Affiliates in 1967–68

Affiliated Councils chair was Obert Kempson. Joseph Burroughs gave the following report on Affiliated Councils with the following recommendations based on data collected, consultation, and study: Bylaws Section 4 be amended to read: “State and Regional Councils which share the purposes of the NCFR and desire to become integrated units of NCFR may become divisions.” Add new section 5 to bylaws: “Agencies and organizations sharing the same purpose as NCFR and desiring mutual communication and cooperation may become affiliated organizations.” Bylaws Section 5 become Section 6 and read: “Dues for divisions of FR Councils be in common with the NCFR […]

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Awards and Journals and Publications in 1967–68

The recipient of the Osborne Award was James Walters, one of the early family life newspaper columnists, whose “Family Life Today” column appeared regularly in the New York Sun. Robert Winch, of Northwestern University, received the Burgess Award. In 1968, NCFR began publishing The Family Coordinator, a publication concerned with education, counseling, and services in the family field. From 1952 to 1967—16 years—it had been published as the Family Life Coordinator, by E. C. Brown Trust Foundation in Portland, OR. William M. Smith was Editor in 1968–69. The birth of Family Coordinator (later named Family Relations) was accompanied by the […]

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Membership in 1967–68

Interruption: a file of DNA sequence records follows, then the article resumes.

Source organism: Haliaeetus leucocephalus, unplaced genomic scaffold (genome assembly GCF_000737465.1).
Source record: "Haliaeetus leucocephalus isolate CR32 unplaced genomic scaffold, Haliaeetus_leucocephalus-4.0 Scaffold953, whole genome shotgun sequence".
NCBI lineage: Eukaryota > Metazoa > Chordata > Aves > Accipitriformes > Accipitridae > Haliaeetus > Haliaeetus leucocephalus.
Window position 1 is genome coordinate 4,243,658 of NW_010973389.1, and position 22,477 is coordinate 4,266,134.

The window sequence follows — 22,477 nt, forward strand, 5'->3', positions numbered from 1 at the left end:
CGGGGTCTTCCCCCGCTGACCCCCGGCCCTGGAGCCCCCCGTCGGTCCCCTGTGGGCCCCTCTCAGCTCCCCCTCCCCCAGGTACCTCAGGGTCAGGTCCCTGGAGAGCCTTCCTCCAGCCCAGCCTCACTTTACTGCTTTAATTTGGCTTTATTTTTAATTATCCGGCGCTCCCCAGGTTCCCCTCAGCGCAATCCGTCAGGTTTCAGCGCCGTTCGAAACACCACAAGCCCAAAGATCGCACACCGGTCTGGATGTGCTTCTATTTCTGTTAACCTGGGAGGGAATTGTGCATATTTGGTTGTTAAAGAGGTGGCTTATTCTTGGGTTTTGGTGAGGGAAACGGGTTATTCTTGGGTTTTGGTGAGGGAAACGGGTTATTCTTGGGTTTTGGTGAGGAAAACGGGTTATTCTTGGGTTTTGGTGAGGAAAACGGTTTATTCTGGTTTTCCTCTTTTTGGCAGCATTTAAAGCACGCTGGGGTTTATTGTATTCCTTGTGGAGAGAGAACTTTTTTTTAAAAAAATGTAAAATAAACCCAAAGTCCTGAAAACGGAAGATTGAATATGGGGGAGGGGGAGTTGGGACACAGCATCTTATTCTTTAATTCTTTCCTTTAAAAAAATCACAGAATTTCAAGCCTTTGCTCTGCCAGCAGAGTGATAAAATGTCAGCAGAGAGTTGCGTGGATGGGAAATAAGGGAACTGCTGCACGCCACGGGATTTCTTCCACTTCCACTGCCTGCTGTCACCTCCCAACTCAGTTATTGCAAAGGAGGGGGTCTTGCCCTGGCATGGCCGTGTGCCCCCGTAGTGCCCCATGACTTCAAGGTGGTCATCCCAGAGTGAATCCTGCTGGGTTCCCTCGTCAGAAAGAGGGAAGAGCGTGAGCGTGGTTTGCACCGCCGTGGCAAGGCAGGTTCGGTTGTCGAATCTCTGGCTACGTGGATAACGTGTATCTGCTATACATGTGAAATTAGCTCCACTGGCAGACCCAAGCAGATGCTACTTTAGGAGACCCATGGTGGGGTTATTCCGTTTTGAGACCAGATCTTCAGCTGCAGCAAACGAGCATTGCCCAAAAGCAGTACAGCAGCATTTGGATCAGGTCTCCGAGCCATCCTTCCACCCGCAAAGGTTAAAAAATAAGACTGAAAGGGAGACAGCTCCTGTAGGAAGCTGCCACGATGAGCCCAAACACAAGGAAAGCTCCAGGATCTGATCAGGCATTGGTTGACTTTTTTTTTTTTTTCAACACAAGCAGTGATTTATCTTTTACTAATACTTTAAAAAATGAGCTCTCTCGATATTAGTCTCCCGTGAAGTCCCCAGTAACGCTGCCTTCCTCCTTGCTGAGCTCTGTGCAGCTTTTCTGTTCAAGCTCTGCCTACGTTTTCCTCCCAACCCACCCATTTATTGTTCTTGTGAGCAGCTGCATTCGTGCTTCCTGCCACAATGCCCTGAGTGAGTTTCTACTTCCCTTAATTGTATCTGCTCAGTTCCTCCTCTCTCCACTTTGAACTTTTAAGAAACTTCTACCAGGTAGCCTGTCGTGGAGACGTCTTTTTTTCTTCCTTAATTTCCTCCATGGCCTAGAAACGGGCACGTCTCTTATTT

Membership dues that year were $12.00 and included a subscription to Family Coordinator as well as to the Journal of Marriage and the Family. Bob Coombs reported that there were 1,519 returning members of NCFR. Read the March 1968 Newsletter V13 N1 Read the May 1968 Newsletter V13 N2 Read the December 1968 Newsletter V13 N4

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Structure & Governance in 1967–68

The Executive Committee unanimously passed a resolution requesting that the major emphasis of the 1970 White House Conference on Children and Youth be on the role of the family. The resolution called for a focus on issues that relate to children and youth growing up in diverse kinds of families and then moving out of their families of origin into families of their own. While being cognizant of all significant changes and development since the 1960 conference, it was proposed that it should deal with such issues as The problem of authority and permissiveness in the family, as these relate […]

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Leadership in 1967–68

NCFR President William Kenkel was a sociology professor at the University of Kentucky and author of a very popular textbook first published in 1960 that had undergone many editions. He is quoted as saying, upon his induction as President, “Years ago I was attracted to the NCFR because I saw it as a concerned organization. It was concerned with quite real problems of quite real families. It was concerned with strengthening the bases for gaining sound knowledge about marriage and the family. It was concerned with its members, their wishes, their interests, and their needs. In that way I can and […]

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Affiliates in 1966–67